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Micro-messaging site Twitter has gone from zero to transparent in a hurry. That is to say, it has gone from keeping users in the dark during its downtime to explaining the problems it is having in detail. Tonight, developer Alex Payne wrote a Q&A post on the Twitter Developer Blog in which he answered some users’ questions about Twitter’s recent woes.
One particularly interesting question was the following:
charles asks if there’s anything users can do to lighten our load.
To which Payne responded:
The events that hit our system the hardest are generally when “popular” users – that is, users with large numbers of followers and people they’re following – perform a number of actions in rapid succession. This usually results in a number of big queries that pile up in our database(s). Not running scripts to follow thousands of users at a time would be a help, but that’s behavior we have to limit on our side.
Scoble, with his 25,000+ followers and 21,000+ people he is following is a beast on the service. I would consider myself a fairly heavy user of the service and I’ve sent 3,598 tweets (Twitter messages) — Scoble has sent 12,318. This is clearly putting a strain on the service.
Perhaps more interesting was that in multiple responses, Payne more or less said not to blame Ruby on Rails (RoR) for Twitter’s woes. A lot of commenters on this blog and others are quick to jump on and blame RoR, which has even led to rumors that Twitter was abandoning it. These turned out not to be true, and in fact Twitter will continue to use RoR for the time being — at least for its front end work.
Payne also said he would use Rails again if he were looking for rapid prototyping, as Twitter was. (Payne was not around however during the initial building of Twitter.) That idea is in line with a post Nati Shalom, GigaSpaces’ chief technology officer, wrote earlier this month detailing his thoughts on Twitter’s problems from a back-end perspective.
I had a chance to talk with Shalom today about his post and his thoughts on Twitter’s woes. He believes the problem lies in the explicit contradiction between scaling and time to market. It’s also a problem with not knowing if a company will be successful and as such being cautious with spending money and time upfront to build something slowly that is fully scalable.
Shalom fully understands the burden the Twitter team now has. It basically has to take its first architecture, which isn’t working, and re-build it on the fly while the service is still running.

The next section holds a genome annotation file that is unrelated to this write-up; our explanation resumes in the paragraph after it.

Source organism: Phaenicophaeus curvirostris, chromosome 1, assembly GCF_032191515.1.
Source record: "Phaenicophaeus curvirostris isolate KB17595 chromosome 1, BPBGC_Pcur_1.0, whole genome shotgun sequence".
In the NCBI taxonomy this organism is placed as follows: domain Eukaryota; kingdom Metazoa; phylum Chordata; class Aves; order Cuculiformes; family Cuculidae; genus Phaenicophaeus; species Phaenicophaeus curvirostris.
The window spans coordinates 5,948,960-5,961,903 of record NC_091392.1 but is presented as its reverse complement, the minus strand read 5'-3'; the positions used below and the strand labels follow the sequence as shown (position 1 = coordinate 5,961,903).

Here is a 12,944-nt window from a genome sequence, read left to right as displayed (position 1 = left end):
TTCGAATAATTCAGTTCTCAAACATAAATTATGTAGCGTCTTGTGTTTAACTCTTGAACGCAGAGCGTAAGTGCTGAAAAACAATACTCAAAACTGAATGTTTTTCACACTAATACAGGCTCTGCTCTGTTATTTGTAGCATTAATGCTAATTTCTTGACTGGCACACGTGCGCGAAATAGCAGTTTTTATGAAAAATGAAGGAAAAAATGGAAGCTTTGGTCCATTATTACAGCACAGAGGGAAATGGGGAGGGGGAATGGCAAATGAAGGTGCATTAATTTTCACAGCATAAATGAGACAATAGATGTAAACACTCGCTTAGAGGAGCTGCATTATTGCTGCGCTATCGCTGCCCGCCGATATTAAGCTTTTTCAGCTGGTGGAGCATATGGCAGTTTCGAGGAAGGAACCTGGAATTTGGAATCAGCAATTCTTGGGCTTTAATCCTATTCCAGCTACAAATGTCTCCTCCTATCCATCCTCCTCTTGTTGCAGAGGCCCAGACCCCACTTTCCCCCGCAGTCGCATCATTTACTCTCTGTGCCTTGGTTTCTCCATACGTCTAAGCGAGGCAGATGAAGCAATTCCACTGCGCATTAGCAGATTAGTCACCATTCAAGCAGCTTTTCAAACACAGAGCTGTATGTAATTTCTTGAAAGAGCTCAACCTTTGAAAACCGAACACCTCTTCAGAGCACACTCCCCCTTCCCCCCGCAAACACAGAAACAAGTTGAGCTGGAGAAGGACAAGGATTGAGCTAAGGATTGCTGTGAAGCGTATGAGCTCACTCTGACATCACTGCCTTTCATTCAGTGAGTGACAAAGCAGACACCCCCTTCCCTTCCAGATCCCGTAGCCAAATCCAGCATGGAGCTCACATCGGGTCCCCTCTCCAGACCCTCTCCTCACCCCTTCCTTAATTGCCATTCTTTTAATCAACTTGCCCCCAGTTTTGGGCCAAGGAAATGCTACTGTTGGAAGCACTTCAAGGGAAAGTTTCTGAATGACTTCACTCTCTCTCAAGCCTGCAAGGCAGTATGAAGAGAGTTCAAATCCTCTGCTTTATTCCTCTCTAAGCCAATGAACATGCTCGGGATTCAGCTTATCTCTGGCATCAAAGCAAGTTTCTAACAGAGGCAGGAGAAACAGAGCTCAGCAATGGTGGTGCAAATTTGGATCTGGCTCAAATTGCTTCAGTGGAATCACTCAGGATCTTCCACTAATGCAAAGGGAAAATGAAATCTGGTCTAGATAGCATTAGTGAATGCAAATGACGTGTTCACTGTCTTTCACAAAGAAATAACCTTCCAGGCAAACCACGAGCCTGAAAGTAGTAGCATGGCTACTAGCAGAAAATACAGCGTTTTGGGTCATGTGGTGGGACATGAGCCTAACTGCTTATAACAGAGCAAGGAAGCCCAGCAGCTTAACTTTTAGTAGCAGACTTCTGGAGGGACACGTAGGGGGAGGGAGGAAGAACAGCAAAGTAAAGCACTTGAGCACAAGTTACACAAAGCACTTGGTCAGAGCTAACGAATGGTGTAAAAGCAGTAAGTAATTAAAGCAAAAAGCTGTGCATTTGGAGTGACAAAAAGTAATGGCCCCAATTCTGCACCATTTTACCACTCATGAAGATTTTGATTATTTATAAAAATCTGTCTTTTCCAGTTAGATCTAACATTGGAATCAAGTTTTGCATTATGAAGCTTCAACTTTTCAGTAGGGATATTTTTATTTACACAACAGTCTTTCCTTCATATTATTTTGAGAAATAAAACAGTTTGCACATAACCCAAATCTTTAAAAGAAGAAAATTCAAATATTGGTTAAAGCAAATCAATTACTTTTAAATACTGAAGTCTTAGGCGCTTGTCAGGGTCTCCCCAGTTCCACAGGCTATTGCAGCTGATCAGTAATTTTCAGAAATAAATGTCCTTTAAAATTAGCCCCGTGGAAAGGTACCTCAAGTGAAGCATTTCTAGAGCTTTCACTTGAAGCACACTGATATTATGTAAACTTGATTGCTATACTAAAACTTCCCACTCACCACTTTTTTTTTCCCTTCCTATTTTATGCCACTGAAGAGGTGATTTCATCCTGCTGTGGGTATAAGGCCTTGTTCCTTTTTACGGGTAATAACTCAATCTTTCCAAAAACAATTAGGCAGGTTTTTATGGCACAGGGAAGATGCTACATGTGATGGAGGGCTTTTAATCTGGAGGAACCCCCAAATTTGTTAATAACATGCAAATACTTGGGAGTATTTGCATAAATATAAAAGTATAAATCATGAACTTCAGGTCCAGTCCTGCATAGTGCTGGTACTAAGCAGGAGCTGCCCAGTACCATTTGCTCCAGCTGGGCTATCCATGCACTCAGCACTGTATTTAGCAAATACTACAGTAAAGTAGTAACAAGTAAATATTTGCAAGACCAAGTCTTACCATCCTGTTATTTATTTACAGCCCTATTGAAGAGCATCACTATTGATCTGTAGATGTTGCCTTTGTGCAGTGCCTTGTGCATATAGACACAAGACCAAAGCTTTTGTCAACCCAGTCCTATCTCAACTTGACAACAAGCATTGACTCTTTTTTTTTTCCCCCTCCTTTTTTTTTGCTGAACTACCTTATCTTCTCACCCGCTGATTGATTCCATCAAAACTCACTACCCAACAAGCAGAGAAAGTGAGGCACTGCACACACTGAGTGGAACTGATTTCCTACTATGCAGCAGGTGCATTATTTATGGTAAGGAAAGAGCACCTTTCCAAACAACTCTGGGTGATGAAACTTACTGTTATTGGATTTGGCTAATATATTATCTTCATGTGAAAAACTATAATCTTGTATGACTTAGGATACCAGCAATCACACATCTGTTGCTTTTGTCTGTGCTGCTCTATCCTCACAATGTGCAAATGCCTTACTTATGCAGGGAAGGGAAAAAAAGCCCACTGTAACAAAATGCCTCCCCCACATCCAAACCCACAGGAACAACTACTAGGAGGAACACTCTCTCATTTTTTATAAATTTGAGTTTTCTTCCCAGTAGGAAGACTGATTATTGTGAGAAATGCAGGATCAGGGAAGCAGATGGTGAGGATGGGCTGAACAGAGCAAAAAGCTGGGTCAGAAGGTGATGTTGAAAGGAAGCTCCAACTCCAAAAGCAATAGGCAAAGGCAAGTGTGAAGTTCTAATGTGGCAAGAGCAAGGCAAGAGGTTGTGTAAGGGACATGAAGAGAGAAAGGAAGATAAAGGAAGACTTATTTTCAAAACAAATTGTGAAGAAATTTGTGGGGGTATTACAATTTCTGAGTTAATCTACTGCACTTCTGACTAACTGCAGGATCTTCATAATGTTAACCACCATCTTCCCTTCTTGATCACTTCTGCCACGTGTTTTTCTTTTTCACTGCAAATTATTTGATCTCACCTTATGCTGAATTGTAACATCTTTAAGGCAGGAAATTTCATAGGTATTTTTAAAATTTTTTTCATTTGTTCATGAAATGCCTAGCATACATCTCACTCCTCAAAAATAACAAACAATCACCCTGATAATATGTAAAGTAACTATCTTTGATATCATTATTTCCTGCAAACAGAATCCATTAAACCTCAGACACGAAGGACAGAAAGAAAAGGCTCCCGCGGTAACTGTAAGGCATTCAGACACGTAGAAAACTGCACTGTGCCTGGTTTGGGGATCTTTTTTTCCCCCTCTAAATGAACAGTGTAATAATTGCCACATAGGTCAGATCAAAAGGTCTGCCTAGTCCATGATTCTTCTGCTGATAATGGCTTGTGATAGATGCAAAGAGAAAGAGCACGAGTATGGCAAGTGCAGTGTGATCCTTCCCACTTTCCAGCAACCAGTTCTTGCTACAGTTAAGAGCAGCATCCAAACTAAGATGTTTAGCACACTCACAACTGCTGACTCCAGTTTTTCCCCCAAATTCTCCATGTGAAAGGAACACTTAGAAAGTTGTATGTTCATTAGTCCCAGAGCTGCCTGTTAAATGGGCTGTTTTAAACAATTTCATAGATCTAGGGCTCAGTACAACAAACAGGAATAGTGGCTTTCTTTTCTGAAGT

While exploring the issue for his own knowledge, Shalom noted Twitter’s unique position as a web application. It is neither solely a messaging app or a social networking app, but a combination of both. In the past companies had been able to build applications based on one of those foundations, but not both.
In some ways, Shalom finds it similar to the business-to-business (B2B) model that was exploding on the Internet in 2000. However this is even more complicated because with Twitter when you send out a message, you don’t know who is going to respond — it could be anyone.
Shalom agrees that all of the Ruby on Rails hatred in the blogosphere is misguided. That framework should still be fine for the front-end (just as Payne indicates), but it’s the site’s architecture or “engine” that needs to be rebuilt.
He notes that an OpenSpace community member he’s been in contact with claims that they can put a Twitter interface on top of GigaSpaces‘ own application servers to build a completely scalable version of the service. While the person claims to have a prototype working, it won’t be ready to show off until sometime this summer.
One thing is for certain with all of Twitter’s recent issues. A lot of start-ups in the future are going to learn from mistakes made. Today’s post follows Payne’s post last week stating that Twitter wasn’t built to handle its current usage.
While the core team that built Twitter at the time may have had no way of foreseeing today’s issues, companies in the future should learn from this and choose the correct architecture while taking the time to think about scalability, just in case they do hit it big.
[photo: flickr/david sifry]
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